Japan Is Perhaps the Most Important Risk in the World, an Interview with Jim Grant and Christoph Gisiger

The Japanese bond market is a financial time bomb whose fuse has been lit. From Christoph Gisiger and Jim Grant at themarket.ch:

Speculation is mounting that the Bank of Japan is losing control of the bond market. Jim Grant, editor of «Grant’s Interest Rate Observer», believes this could trigger a shock to the global financial system. He also explains why he expects further surges in inflation and why gold should be part of your portfolio.

The news caught markets off guard: On December 20th, the Bank of Japan surprisingly extended the target range for the yield on ten-year government bonds to plus/minus 0.5%. A move that not a single economist had expected.

This week, the Bank of Japan could announce a major policy shift amid rising government bond yields and a strengthening yen. Although barely a month has passed since the BoJ’s last meeting, the bond market is already testing the new upper limit of the yield curve control regime.

«To us, Japanese interest rate policy resembles the Berlin Wall of the late Cold War era, a stale anachronism that must sooner or later fall,» says Jim Grant. For the editor of the iconic investment bulletin «Grants’ Interest Rate Observer,» recent developments in Japan pose an underestimated risk to global financial markets. Not least because virtually no one is talking about it.

In an in-depth interview with The Market NZZ, which has been slightly edited for clarity, Mr. Grant explains what it means for financial markets if the Bank of Japan is forced to scrap its yield curve control policy. But first, he says why he doesn’t believe inflation will end soon, why bonds may be at the start of a long bear market, and why he believes gold is the best choice as a store of value.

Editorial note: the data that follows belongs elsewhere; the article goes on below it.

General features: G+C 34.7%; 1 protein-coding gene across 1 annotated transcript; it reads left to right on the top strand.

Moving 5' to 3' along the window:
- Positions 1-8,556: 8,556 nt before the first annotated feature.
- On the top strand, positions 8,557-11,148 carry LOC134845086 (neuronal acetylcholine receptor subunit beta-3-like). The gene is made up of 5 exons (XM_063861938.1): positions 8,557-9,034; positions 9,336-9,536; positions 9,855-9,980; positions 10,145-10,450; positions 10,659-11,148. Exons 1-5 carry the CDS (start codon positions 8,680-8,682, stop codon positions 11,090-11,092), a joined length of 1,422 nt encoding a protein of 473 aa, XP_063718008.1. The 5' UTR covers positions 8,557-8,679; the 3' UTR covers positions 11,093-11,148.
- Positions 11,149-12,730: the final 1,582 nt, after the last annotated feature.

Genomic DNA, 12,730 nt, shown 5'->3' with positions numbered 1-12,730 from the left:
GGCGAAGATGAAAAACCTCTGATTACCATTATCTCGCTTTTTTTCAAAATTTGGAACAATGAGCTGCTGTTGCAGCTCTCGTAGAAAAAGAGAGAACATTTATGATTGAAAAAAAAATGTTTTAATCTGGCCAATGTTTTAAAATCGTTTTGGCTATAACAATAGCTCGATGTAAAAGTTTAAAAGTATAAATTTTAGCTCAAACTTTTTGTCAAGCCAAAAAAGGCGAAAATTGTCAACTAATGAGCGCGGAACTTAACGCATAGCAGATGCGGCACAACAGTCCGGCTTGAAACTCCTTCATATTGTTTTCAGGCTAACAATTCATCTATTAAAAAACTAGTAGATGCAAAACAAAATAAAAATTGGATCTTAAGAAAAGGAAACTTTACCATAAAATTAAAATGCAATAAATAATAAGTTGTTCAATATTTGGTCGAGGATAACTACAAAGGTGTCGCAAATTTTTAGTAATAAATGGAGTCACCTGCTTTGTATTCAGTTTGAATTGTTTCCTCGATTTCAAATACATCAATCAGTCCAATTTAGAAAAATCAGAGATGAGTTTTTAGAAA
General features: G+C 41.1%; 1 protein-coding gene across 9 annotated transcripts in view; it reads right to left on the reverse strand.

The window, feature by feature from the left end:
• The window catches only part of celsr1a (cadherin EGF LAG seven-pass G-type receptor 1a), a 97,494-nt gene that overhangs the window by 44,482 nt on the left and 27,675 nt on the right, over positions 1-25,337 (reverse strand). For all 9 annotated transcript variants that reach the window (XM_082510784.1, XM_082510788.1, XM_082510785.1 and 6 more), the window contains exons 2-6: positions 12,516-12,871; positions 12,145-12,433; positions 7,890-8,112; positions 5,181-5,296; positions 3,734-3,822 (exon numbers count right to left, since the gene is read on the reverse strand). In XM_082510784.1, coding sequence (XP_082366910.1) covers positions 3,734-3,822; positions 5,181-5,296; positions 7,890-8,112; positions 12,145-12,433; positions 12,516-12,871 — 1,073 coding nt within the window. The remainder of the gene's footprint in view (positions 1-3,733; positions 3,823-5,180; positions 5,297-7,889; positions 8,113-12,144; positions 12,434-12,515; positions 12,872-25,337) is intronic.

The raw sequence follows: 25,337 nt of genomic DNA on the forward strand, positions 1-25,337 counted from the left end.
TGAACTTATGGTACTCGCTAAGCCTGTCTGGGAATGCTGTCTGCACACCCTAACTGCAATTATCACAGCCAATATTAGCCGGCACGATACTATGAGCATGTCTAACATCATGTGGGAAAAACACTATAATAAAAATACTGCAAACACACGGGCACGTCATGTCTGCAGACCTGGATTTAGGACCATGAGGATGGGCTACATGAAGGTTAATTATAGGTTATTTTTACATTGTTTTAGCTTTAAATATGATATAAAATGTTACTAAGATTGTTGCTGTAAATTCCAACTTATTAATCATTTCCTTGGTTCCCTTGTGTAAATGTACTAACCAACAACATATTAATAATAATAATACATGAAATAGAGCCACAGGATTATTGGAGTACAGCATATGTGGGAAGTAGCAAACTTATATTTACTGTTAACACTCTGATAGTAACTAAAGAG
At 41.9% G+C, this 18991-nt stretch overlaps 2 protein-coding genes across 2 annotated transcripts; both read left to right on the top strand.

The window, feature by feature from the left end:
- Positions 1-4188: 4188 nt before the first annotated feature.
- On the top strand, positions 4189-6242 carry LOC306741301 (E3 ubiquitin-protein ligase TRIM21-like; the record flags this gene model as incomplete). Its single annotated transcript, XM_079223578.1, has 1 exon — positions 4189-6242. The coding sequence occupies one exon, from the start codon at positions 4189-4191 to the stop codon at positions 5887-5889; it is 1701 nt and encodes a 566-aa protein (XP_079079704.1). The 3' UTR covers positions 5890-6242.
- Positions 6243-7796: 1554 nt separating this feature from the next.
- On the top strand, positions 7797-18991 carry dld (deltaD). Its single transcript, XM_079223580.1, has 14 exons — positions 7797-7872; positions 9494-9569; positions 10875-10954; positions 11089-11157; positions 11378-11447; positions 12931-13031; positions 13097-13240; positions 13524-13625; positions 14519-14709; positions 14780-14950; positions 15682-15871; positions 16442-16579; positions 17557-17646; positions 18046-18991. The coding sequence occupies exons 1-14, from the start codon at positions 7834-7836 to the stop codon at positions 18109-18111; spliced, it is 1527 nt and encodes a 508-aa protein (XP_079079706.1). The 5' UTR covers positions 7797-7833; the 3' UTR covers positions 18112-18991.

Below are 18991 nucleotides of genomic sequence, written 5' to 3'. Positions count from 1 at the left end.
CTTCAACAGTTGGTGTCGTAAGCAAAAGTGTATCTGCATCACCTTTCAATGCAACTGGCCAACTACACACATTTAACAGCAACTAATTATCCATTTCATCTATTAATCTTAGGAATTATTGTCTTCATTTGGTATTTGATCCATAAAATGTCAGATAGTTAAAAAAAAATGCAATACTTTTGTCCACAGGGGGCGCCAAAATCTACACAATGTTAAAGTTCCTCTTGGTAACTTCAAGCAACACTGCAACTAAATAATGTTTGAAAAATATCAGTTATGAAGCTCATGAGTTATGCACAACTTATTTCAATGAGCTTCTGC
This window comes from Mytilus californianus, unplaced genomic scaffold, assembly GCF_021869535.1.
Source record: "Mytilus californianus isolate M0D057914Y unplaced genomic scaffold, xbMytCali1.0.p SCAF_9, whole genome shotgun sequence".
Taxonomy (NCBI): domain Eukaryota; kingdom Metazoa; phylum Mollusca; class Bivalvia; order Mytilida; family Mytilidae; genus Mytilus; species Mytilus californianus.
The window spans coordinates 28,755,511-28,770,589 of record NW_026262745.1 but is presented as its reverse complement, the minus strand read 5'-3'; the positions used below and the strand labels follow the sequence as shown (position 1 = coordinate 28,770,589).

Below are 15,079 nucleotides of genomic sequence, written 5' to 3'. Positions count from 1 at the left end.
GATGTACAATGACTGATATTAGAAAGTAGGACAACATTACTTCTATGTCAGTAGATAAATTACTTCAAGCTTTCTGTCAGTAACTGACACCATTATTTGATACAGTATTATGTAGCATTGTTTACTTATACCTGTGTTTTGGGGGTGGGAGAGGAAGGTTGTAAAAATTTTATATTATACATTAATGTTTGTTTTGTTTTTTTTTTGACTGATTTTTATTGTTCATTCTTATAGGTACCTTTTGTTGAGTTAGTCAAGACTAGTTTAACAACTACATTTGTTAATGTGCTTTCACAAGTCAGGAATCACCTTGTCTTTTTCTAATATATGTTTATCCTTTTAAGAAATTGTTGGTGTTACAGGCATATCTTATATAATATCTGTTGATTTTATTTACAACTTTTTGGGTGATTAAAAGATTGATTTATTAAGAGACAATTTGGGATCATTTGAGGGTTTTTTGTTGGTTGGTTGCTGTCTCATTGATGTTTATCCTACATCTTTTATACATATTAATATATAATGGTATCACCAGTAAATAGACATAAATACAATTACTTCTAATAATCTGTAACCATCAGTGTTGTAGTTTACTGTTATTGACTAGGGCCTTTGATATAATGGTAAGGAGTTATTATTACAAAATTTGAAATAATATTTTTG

«If the past is prologue and if the great bond bull market is over, then on form, we are looking at what could be a very prolonged and perhaps gradual move higher in interest rates»: Jim Grant.

«If the past is prologue and if the great bond bull market is over, then on form, we are looking at what could be a very prolonged and perhaps gradual move higher in interest rates»: Jim Grant.

What do you observe when you look at the financial world today?

Well, it’s always the same, and – here’s the catch – it’s always a little different. The trick is to identify the unique or unusual feature of a familiar cycle. In this regard, it helps to know a little bit of financial history, and to just that extent it helps to be a little old. But what is not helpful is to mistake the past for a certain roadmap to the future.

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